At the Washington Post annual meeting on May 13, AIM editor Cliff Kincaid intends to question company brass about a new $175 a seat scheme to sell access to federal and state policy makers and Post journalists. The paper previously came under fire for considering the sale of seats to an exclusive off-the-record dinner at the home of Post publisher Katharine Weymouth that would have gone for as much as $250,000 each. “The price has changed, the principle has not,” said Kincaid. “The Post is still selling access.”
Kincaid said that tickets to a Washington Post Live discussion, “The Business of the Beltway,” being held on May 18 at Tysons Corner, Virginia, are $175 each. The fee gets you access to an event featuring White House economist Austan Goolsbee, Virginia Governor Robert McDonnell, and Pulitzer-prize winning Washington Post columnist Steven Pearlstein. The event, also advertised as being “attended by Publisher Katharine Weymouth and Executive Editor Marcus Brauchli,” is sponsored by Bank of America, Verizon Wireless, and other companies.
It is not clear how much money these companies are paying to sponsor this official Washington Post event.
The Post says that the audience will consist of “the region’s most influential business leaders and CEOs” and acknowledges on a company web site that the events “are intended to generate revenue as well.” This is a “worthwhile extension of our journalism,” the paper insists.
An advertisement for the event that appears on page A15 of the Wednesday, May 12, print edition of the Post, invites people to watch and listen online but says nothing about the price of $175 that is required to attend in person (if you are important enough to be invited). The logos of the company sponsors are at the bottom of the ad.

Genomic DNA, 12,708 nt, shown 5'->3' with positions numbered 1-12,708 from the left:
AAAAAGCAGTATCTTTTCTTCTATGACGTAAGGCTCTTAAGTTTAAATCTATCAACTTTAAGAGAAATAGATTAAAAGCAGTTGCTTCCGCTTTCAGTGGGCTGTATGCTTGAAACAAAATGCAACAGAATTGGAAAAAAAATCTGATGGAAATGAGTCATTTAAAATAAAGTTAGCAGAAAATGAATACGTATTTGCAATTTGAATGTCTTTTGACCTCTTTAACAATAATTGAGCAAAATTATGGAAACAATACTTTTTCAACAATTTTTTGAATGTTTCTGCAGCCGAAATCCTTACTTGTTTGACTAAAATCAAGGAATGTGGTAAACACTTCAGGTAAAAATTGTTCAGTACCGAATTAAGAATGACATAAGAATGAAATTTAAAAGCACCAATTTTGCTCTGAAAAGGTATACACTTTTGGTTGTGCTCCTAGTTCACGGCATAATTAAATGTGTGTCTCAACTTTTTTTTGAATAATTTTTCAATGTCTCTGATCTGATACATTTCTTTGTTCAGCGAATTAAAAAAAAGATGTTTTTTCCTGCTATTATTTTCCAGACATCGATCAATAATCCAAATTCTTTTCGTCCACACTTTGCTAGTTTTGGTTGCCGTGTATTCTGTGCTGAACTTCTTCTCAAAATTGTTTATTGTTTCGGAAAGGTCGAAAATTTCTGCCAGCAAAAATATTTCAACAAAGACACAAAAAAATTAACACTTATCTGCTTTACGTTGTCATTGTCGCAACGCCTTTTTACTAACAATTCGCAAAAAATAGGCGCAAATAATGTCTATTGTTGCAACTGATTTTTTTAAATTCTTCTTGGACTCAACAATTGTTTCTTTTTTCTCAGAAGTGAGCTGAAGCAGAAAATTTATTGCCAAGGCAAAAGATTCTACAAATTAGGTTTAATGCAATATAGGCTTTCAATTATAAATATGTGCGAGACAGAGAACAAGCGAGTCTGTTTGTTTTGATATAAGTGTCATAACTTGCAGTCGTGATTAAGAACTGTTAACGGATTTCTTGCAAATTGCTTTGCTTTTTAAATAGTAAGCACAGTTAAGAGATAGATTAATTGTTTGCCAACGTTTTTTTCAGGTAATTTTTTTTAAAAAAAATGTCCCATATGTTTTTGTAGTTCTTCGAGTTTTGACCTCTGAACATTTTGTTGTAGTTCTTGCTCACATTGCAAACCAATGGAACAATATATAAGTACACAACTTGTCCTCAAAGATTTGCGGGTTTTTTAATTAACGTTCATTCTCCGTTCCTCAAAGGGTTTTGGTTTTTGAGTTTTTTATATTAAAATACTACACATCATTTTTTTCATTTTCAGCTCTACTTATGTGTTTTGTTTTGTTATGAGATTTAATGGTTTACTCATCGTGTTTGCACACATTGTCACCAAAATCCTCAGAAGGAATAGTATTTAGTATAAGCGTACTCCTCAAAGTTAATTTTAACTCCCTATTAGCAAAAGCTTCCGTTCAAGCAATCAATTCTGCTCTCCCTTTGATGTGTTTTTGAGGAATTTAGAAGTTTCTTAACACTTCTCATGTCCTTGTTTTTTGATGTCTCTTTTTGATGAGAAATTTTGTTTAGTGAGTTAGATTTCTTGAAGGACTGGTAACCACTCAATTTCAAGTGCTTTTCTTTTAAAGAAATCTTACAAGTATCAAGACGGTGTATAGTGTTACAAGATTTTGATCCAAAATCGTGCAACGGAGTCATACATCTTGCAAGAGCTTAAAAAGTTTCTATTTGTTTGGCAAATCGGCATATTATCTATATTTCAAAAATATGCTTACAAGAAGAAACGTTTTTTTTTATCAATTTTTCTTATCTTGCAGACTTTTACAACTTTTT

The $175 includes a subscription to a new Post publication called Capital Business, described as the “insiders’ guide” to the Washington business community.
“It looks like you have to be an insider to attend,” noted Kincaid, “and that category most likely includes lobbyists, association executives and other high rollers. This event is not journalism in any way. It is selling access to the Post and politicians for a profit.”
“I understand that the Post is facing financial problems,” Kincaid added, “but isn’t this a questionable way to make money – by using Post personnel as bait to lure in the big names and the big money?”
Kincaid is urging regular Post subscribers to show up at the Tysons Corner event and try to get in for free. “That is,” said Kincaid, “if we can find out where the ‘high-profile’ event will actually be. The precise location has not been disclosed in any official announcements of the event. It is apparently known only to the insiders.”
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